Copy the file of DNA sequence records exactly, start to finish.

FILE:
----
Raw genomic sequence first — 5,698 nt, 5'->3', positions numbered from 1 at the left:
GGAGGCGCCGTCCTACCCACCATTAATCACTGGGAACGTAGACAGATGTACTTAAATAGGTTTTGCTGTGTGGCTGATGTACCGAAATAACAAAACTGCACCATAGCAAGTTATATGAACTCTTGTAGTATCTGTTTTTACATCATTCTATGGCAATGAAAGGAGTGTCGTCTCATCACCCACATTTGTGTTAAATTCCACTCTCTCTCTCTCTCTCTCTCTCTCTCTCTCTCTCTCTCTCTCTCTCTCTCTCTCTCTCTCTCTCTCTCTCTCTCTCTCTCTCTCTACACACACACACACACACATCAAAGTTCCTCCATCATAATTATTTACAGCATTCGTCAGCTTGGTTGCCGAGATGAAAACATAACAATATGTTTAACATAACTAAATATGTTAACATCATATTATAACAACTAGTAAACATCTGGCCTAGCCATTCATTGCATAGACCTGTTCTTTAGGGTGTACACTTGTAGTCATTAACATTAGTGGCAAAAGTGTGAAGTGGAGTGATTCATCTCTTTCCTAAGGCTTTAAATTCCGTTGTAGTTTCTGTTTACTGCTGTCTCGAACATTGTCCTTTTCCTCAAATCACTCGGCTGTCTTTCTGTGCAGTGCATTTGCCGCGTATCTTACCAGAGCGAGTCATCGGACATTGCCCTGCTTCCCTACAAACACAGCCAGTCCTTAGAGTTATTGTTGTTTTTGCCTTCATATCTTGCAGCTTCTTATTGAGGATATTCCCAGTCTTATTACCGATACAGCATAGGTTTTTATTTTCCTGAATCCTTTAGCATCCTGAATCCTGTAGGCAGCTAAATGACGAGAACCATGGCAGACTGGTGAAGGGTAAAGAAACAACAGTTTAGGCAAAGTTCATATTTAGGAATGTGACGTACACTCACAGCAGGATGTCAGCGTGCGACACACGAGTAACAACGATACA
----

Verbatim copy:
Raw genomic sequence first — 5,698 nt, 5'->3', positions numbered from 1 at the left:
GGAGGCGCCGTCCTACCCACCATTAATCACTGGGAACGTAGACAGATGTACTTAAATAGGTTTTGCTGTGTGGCTGATGTACCGAAATAACAAAACTGCACCATAGCAAGTTATATGAACTCTTGTAGTATCTGTTTTTACATCATTCTATGGCAATGAAAGGAGTGTCGTCTCATCACCCACATTTGTGTTAAATTCCACTCTCTCTCTCTCTCTCTCTCTCTCTCTCTCTCTCTCTCTCTCTCTCTCTCTCTCTCTCTCTCTCTCTCTCTCTCTCTCTCTCTCTACACACACACACACACACATCAAAGTTCCTCCATCATAATTATTTACAGCATTCGTCAGCTTGGTTGCCGAGATGAAAACATAACAATATGTTTAACATAACTAAATATGTTAACATCATATTATAACAACTAGTAAACATCTGGCCTAGCCATTCATTGCATAGACCTGTTCTTTAGGGTGTACACTTGTAGTCATTAACATTAGTGGCAAAAGTGTGAAGTGGAGTGATTCATCTCTTTCCTAAGGCTTTAAATTCCGTTGTAGTTTCTGTTTACTGCTGTCTCGAACATTGTCCTTTTCCTCAAATCACTCGGCTGTCTTTCTGTGCAGTGCATTTGCCGCGTATCTTACCAGAGCGAGTCATCGGACATTGCCCTGCTTCCCTACAAACACAGCCAGTCCTTAGAGTTATTGTTGTTTTTGCCTTCATATCTTGCAGCTTCTTATTGAGGATATTCCCAGTCTTATTACCGATACAGCATAGGTTTTTATTTTCCTGAATCCTTTAGCATCCTGAATCCTGTAGGCAGCTAAATGACGAGAACCATGGCAGACTGGTGAAGGGTAAAGAAACAACAGTTTAGGCAAAGTTCATATTTAGGAATGTGACGTACACTCACAGCAGGATGTCAGCGTGCGACACACGAGTAACAACGATACA